– Luke 2:25-35 (New American Standard Bible)

May we, like Simeon, have a clear understanding of the significance of this day we commemorate.

Merry Christmas

Published in: on December 24, 2010 at 6:17 pm  Comments (2)  
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If Jesus Came To Your House

When I was teaching—English to seventh and eighth graders—we did a speech unit. Students selected poems or prose pieces (and later, puppet scripts), memorized them, and recited them in front of the class.

One of the poems provided was “If Jesus Came To Your House.” It was a little shorter than some, with an easy rhythm and a clear rhyme, so over the years, I heard that one quite often. It was all about what you might do if Jesus came as a guest. Would you have to hide some magazines and put the Bible where they’d been, for example.

Of course, today magazines wouldn’t be as much an issue as your computer’s online history. “Would you have to hide the sites you’ve searched” might be a line from the revised version of the poem.

The basic question actually is a good one.

What if Jesus came to my house for His birthday celebration? Would we feel a little awkward, the way you do with that aunt you only see once a year or the great-uncle who starts most of his sentences, “I remember the time …”

Would we want to listen to Jesus’s stories, or would we tell Him to wait until after the game?

Would we ask Him what He got us for Christmas, or would we have a gift for Him waiting under the tree?

If Jesus came to my house on Christmas day, would I have to check my grumbling and complaining because no one is out in the kitchen helping with the dishes? Would we have to finish the argument later about why we didn’t invite the in-laws this year?

Would we find it hard to relax, thinking we had to be on our best behavior for the King, or would we tell Him to make Himself comfortable, then go about our business? Maybe we’d cluster around Him and ask Him to lead us in Christmas carols or ask Him what it was like to be both God and Man at the same time.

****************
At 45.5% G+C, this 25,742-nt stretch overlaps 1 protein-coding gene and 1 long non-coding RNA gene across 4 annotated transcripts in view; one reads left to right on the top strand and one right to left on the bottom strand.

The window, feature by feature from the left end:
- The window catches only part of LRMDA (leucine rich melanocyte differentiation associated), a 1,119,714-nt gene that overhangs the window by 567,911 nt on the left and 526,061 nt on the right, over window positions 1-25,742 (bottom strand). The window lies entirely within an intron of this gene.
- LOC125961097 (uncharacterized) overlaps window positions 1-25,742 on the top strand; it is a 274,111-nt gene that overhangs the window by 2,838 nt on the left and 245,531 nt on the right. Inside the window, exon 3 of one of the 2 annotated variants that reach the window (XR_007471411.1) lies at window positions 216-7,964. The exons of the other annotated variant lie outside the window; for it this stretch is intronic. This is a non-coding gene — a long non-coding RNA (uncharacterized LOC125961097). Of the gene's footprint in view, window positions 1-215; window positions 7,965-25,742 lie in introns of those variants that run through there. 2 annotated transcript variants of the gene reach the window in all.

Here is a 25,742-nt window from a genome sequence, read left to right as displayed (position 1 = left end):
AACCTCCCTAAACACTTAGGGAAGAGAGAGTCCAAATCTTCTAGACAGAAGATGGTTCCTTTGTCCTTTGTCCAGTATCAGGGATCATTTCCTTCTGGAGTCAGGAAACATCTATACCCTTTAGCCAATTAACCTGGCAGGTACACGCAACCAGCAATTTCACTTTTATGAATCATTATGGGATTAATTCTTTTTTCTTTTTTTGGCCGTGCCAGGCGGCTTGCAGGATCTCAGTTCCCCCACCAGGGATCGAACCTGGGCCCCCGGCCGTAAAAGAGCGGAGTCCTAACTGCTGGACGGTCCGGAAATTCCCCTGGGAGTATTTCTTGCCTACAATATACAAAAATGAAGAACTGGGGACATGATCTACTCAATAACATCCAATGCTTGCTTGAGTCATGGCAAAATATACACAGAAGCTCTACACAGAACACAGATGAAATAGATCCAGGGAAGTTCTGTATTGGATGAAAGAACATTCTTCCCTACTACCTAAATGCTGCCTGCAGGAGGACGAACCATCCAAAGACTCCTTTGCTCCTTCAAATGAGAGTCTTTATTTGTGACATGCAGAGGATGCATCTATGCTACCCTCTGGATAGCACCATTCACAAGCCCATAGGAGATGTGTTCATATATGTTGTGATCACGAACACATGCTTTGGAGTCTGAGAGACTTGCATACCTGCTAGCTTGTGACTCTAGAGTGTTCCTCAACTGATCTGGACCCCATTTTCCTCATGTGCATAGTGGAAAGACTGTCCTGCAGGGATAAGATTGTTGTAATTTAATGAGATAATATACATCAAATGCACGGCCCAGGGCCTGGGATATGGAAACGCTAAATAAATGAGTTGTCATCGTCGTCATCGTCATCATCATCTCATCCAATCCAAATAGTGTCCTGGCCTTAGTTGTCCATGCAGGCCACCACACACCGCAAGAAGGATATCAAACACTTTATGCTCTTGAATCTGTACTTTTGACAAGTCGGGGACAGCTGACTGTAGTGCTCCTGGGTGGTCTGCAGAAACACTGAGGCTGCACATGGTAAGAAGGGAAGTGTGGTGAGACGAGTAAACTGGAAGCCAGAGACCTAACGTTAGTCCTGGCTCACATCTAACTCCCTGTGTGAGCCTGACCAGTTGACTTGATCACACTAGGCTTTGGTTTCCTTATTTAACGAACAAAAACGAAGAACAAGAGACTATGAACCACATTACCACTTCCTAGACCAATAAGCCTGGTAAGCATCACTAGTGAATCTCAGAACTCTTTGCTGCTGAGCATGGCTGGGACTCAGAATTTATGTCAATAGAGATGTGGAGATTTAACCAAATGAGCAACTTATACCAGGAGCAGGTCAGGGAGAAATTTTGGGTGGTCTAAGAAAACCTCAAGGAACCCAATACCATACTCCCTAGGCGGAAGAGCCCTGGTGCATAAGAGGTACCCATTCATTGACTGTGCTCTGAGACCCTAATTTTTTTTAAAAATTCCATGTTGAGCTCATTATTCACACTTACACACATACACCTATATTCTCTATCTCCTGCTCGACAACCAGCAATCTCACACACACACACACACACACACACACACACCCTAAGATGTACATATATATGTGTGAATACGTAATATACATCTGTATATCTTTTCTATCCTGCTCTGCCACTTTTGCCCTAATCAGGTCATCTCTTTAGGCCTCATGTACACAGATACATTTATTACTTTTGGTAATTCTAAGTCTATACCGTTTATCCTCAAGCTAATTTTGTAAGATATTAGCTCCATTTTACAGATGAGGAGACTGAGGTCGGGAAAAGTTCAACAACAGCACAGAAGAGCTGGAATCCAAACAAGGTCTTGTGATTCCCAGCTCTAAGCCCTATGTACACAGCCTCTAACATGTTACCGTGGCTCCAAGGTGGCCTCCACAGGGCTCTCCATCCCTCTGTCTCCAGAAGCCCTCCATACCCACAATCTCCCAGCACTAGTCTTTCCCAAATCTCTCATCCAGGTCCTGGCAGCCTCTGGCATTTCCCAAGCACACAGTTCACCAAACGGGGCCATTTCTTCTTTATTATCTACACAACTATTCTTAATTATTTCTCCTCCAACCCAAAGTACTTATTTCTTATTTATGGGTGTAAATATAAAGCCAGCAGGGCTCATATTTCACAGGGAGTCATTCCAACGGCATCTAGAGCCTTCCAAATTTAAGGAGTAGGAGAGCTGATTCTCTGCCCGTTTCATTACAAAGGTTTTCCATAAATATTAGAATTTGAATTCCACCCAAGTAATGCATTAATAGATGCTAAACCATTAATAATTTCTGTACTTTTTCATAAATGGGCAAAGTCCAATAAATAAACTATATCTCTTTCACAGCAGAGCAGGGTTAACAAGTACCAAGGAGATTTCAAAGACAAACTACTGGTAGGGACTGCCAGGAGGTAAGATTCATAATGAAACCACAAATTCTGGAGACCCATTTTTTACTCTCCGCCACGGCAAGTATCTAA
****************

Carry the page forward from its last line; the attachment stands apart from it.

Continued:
Would any of us think to ask Him what it was like to leave Heaven for … here? Or would we think to ask Him what the earth He created was like before sin took effect?

I wonder if we’d scurry around and try to make Him comfortable. You know, give Him the best chair, ask Him what His favorite foods are, and make a last minute grocery store run if need be. I wonder if we’d turn up the heat if we thought He looked cold or ask Him questions to be sure He’s included in the conversation.

I wonder if we’d go beyond trying to make Him comfortable and become concerned about making Him feel special. After all, it is His birthday we’re celebrating. So, do we know what would make Him feel special? It’s an important question.

Would He want us to read the Bible all morning or hold a prayer meeting? Or can we make Him feel special by making the other people we’re with feel special?

I wonder, will Christmas this year look anything like it might if Jesus came to my house?

Published in: on December 23, 2010 at 6:08 pm  Comments (4)  
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Who Is Jesus?

I think at Christmas time it’s appropriate to ask who Jesus is since the day set aside to commemorate His birth has become such a big deal.

Some undoubtedly don’t think past the manger scene. To them Jesus was, is, and always will be that infant wrapped up and lying amid a bunch of animals.

Others have re-imaged him to be the good teacher a certain rich ruler addressed. Sort of a Hebrew Gandhi, I think, the guru who gave us quotables and an example to follow.

But interestingly, in the exchange Jesus had with that young rich guy, He identified the thing about Himself that separates Him from all other teachers or examples. He said, “Why do you call Me good? No one is good except God alone.”

And you know, the next time the young ruler addressed Jesus, he dropped the “good.”

Quite apparently he did not think Jesus was God. Otherwise he might have answered something like, “I understand completely that no one is good except God alone. Good teacher, what must I do to be saved?”

Instead he said, “Teacher, I have kept all these things [the Law] from my youth up.” In other words, he first did not acknowledge Jesus as God, and secondly he did not acknowledge his need. I’m not sure what he expected … an “atta boy,” maybe a “keep on keeping on.” I don’t know.

But this post is about Jesus, so back to the subject. Those who have re-imaged him describe all the things he did and said that fit in with 21st century sensibilities of love and brotherhood and tolerance.